Tanzania and Kenya: Agricultural Transformation Through Enhanced Fertilizer Use

Tanzania’s agricultural sector has seen significant transformation, with fertilizer playing a central role. This was the key message conveyed by the President of the United Republic of Tanzania, H.E. Dr. Samia Suluhu Hassan, during a special youth debate held on September 7th, 2023, at the Julius Nyerere International Conference Center, Selous Hall, at AGRF summit.

She highlighted that the increasing usage of fertilizer in farming activities signifies that agriculture is becoming more profitable for farmers. Furthermore, the rise in agricultural production in various projects managed by the youth under the “Building a Better Tomorrow” (BBT) initiative supervised by the Ministry of Agriculture is a testament to the effective use of fertilizers.

Addressing African youth on this occasion, President Hassan emphasized the relentless efforts by various governments to ensure that the youth participate in productive activities, thereby reducing the employment challenges they face. Another indicator of agriculture’s growing significance, she noted, is the increasing contribution of the sector to the country’s economy, the volume of produce being sold in the markets, and the reduction in food prices for consumers.

This discussion was part of a series of debates taking place from August 5th to 8th, 2023, during the International Forum on African Food Systems, attended by over 4,000 participants from various African countries.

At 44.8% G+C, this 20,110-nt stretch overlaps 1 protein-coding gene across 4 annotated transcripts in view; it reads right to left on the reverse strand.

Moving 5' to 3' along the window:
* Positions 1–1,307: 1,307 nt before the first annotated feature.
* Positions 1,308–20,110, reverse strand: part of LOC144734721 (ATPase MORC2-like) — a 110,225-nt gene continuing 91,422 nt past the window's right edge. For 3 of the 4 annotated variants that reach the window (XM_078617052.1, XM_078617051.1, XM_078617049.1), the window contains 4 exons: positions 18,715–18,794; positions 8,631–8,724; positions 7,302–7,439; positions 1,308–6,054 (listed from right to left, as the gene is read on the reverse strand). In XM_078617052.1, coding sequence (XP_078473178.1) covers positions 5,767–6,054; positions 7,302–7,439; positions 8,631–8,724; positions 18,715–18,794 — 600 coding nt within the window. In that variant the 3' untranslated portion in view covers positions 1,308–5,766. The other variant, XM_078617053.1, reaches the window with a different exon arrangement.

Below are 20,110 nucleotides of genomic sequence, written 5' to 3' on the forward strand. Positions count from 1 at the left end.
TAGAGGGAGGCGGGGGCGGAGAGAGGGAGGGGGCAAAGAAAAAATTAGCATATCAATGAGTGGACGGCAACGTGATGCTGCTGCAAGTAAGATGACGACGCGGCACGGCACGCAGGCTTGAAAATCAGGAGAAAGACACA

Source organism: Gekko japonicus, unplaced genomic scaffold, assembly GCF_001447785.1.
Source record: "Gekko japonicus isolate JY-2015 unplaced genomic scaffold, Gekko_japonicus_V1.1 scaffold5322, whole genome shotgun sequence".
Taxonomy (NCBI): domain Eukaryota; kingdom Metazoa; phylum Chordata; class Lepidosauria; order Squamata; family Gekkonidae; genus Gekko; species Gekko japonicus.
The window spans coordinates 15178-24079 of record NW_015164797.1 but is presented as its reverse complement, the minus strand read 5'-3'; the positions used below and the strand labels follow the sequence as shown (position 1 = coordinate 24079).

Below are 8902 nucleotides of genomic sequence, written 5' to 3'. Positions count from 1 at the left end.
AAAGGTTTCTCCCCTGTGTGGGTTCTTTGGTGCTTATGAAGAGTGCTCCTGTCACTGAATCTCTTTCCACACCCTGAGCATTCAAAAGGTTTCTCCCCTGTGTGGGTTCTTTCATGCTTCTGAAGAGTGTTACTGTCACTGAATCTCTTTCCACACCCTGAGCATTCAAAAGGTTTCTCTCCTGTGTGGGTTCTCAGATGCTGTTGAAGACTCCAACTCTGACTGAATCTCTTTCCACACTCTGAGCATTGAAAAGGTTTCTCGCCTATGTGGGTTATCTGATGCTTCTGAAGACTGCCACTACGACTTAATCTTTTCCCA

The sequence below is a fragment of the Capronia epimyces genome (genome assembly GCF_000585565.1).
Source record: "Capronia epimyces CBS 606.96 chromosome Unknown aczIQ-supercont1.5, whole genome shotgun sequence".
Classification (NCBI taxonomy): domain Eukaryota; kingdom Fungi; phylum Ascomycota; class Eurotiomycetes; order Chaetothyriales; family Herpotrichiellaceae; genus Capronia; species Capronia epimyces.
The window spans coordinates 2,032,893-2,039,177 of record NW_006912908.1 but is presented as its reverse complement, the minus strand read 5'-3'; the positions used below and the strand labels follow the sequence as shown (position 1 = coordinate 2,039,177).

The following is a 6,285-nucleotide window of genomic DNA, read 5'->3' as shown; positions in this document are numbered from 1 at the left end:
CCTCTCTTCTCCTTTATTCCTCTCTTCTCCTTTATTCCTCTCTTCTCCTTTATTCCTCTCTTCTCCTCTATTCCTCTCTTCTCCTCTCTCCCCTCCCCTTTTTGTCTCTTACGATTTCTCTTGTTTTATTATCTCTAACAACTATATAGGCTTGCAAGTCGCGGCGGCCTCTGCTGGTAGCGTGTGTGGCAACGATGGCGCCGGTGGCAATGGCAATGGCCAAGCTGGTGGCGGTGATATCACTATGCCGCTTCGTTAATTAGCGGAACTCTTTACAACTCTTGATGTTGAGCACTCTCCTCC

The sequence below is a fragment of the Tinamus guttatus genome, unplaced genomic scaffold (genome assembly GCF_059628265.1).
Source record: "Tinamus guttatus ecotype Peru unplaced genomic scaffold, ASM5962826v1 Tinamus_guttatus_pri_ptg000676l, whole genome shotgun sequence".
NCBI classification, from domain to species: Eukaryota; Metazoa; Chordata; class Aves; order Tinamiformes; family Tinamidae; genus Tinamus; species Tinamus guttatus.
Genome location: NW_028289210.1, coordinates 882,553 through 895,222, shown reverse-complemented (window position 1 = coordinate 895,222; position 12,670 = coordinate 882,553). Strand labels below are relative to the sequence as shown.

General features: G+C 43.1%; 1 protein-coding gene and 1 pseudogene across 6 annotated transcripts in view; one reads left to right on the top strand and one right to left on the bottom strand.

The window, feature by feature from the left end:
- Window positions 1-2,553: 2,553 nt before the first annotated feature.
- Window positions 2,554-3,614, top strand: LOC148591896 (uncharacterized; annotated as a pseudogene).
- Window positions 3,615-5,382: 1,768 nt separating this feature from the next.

Echoing similar sentiments, the President of Kenya, H.E. Dr. William Ruto, stated that in addition to investing in modern agricultural technologies, the right use of fertilizers and seeds is instrumental in boosting income and revolutionizing agriculture across Africa. He elaborated on Kenya’s initiatives to support farmers in increasing food production by facilitating affordable access to fertilizers and seeds.

Kenya has made strides in 2023 by registering 5,000 farmers and distributing fertilizers using electronic networks, thus eliminating middlemen who often inflate fertilizer costs for farmers. Due to these measures, the cost of fertilizer in Kenya has decreased from $50 to $20 per ton. Furthermore, in partnership with YARA, a leading fertilizer company, Kenya has increased its fertilizer distribution in the past season, expecting to harvest between 44 to 61 million bags of maize, attributing this anticipated yield to the use of quality seeds and ensured fertilizer accessibility.

The conference was graced by several dignitaries, including the Vice President of the United Republic of Tanzania, H.E. Dr. Philip Isdory Mpango, various Ministers, Deputy Ministers, Permanent Secretaries, heads of various government and private institutions, regional commissioners, and numerous stakeholders in the agricultural sector from both within and outside the country.

The consensus from the meeting was clear: embracing modern agricultural practices and ensuring appropriate fertilizer usage will be pivotal in advancing Africa’s agricultural horizon, promising a food-secure and prosperous future for the continent.